The first thing that sticks out there is that the build of FFmpeg is horribly outdated. There could very well have been improvements in libavcodec's MPEG-2 encoder over the past two years. There's certainly commits to the MPEG-2 encoder that have occurred in that timeframe, but I can't tell you if/how much it's impacted the quality. I use HCenc for MPEG-2 encoding (even on Linux and OSX, by using Wine), not FFmpeg.
What is the exact problem with the output video? Macroblocking or mosquito noise? Sub-par deinterlacing or inverse telecine? Blurriness of some sort?
The things I can suggest as possibilities:
It looks like the audio there is already compliant with DVD. Just demux it with FFmpeg:
and save it until the end. You don't want to introduce any generation loss there, plus the original bitrate is lower (256kbps) than the one the conversion you were doing was using (448kbps) - which just wastes space for no benefit. Converting the audio to a higher bitrate from a lower one won't get any quality back.
ffmpeg -i 00030.MTS -vn -acodec copy 00030.MTS.ac3
Scenario 1: Fully native
A) Rebuild FFmpeg from current git. Make sure to use --enable-avisynth when configuring it. Really, do this no matter whether you go with scenario 1 or 2 - it's a good idea regardless.
B) Build and install AvxSynth (the build instructions there are outdated in regard to FFmpeg and FFMS2; it can use the git versions of both of them).
C) Use AvxSynth to do the deinterlace/inverse telecine (probably using Decomb, aka Telecide/Decimate, since that actually got ported to AvxSynth, albeit for 64-bit only apparently) and resizing to 720x480.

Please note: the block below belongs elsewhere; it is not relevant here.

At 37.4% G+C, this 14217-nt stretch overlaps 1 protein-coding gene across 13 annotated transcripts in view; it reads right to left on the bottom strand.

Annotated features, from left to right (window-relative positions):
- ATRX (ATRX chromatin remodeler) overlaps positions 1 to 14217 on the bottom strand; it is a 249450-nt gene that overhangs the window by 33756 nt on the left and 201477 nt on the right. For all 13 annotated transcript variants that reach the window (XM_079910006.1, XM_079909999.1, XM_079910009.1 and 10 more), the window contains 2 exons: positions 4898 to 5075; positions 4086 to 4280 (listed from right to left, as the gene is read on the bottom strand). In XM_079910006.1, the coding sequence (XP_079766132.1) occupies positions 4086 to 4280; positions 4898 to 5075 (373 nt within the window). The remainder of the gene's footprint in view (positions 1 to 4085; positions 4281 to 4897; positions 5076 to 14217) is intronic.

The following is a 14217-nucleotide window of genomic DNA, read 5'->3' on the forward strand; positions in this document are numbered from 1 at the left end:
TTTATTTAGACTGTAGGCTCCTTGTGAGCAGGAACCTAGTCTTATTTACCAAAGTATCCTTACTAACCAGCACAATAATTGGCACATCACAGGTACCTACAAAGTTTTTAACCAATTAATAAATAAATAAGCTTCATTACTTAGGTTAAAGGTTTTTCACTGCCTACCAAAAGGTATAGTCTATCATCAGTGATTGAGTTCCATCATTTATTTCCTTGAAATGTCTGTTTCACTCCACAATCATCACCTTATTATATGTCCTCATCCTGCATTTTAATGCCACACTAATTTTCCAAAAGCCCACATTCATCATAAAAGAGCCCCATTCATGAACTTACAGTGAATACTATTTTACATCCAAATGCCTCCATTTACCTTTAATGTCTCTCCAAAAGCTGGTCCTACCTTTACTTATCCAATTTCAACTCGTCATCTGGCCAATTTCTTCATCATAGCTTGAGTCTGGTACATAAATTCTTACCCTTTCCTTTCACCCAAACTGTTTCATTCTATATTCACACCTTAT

D) Give the script to FFmpeg and encode:
Scenario 2: With Wine
ffmpeg -i input.avs -i 00030.MTS.ac3 [mpeg2 options] -acodec copy 00030.MTS.mpg
A) Get a recent build of FFmpeg for Windows from http://ffmpeg.zeranoe.com/builds/ and stick it in Wine's PATH
B) Install AviSynth+. AviSynth 2.6 alpha 5 is also an option if avsplus' installer fails to properly install under Wine (you can then take the zipped version of avsplus and replace 2.6a5's avisynth.dll with the one from avsplus). If Wine hasn't been updated to take advantage of VS2012-built stuff (which the official builds of avsplus require), then you can just stick with 2.6a5.
C) Use the greater supply of deinterlace/inverse telecine filters for normal AviSynth to do the processing, along with other types of filtering if desired, and resize to 720x480.
D1) Use HCenc 0.26 (under Wine) to encode to MPEG-2, and mplex (part of MJPEGTools, it's in the repositories) to mux the output .m2v and .ac3 files together:
mplex -f8 -V 00030.MTS.m2v 00030.MTS.ac3 -o 00030.MTS.mpg
D2) Use the Windows build of FFmpeg to do the conversion like before.
D3) Use the Windows build of FFmpeg to pipe out of Wine to the native build of FFmpeg:
wine ffmpeg -i input.avs -f yuv4mpegpipe - | ffmpeg -i - [rest of options] output.mpg